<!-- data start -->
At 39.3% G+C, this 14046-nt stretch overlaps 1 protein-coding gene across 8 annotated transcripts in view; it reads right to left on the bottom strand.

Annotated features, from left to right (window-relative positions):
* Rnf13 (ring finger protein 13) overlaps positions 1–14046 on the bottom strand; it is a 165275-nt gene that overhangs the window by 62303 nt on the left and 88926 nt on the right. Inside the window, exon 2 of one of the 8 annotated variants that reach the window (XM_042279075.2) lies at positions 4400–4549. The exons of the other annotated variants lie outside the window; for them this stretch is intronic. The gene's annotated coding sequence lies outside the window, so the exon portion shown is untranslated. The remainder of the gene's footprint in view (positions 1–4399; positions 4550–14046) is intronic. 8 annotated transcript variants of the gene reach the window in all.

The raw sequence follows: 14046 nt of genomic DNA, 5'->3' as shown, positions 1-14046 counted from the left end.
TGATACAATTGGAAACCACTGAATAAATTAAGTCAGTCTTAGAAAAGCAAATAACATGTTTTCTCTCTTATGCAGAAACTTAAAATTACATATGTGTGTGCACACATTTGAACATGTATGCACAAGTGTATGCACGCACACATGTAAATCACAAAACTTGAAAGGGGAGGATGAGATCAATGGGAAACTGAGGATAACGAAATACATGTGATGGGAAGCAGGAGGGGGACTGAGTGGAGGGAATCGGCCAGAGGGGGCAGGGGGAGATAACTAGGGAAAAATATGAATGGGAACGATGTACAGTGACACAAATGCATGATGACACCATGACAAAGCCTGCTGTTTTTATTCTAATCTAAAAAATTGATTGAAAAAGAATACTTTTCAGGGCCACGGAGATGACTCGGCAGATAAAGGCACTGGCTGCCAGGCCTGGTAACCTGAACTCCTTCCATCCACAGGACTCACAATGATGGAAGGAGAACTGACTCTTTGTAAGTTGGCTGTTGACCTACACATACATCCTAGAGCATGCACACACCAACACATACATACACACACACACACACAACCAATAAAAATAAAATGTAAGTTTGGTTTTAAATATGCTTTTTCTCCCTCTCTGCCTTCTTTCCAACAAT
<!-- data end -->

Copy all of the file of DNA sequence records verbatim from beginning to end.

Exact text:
At 39.3% G+C, this 14046-nt stretch overlaps 1 protein-coding gene across 8 annotated transcripts in view; it reads right to left on the bottom strand.

Annotated features, from left to right (window-relative positions):
* Rnf13 (ring finger protein 13) overlaps positions 1–14046 on the bottom strand; it is a 165275-nt gene that overhangs the window by 62303 nt on the left and 88926 nt on the right. Inside the window, exon 2 of one of the 8 annotated variants that reach the window (XM_042279075.2) lies at positions 4400–4549. The exons of the other annotated variants lie outside the window; for them this stretch is intronic. The gene's annotated coding sequence lies outside the window, so the exon portion shown is untranslated. The remainder of the gene's footprint in view (positions 1–4399; positions 4550–14046) is intronic. 8 annotated transcript variants of the gene reach the window in all.

The raw sequence follows: 14046 nt of genomic DNA, 5'->3' as shown, positions 1-14046 counted from the left end.
TGATACAATTGGAAACCACTGAATAAATTAAGTCAGTCTTAGAAAAGCAAATAACATGTTTTCTCTCTTATGCAGAAACTTAAAATTACATATGTGTGTGCACACATTTGAACATGTATGCACAAGTGTATGCACGCACACATGTAAATCACAAAACTTGAAAGGGGAGGATGAGATCAATGGGAAACTGAGGATAACGAAATACATGTGATGGGAAGCAGGAGGGGGACTGAGTGGAGGGAATCGGCCAGAGGGGGCAGGGGGAGATAACTAGGGAAAAATATGAATGGGAACGATGTACAGTGACACAAATGCATGATGACACCATGACAAAGCCTGCTGTTTTTATTCTAATCTAAAAAATTGATTGAAAAAGAATACTTTTCAGGGCCACGGAGATGACTCGGCAGATAAAGGCACTGGCTGCCAGGCCTGGTAACCTGAACTCCTTCCATCCACAGGACTCACAATGATGGAAGGAGAACTGACTCTTTGTAAGTTGGCTGTTGACCTACACATACATCCTAGAGCATGCACACACCAACACATACATACACACACACACACACAACCAATAAAAATAAAATGTAAGTTTGGTTTTAAATATGCTTTTTCTCCCTCTCTGCCTTCTTTCCAACAAT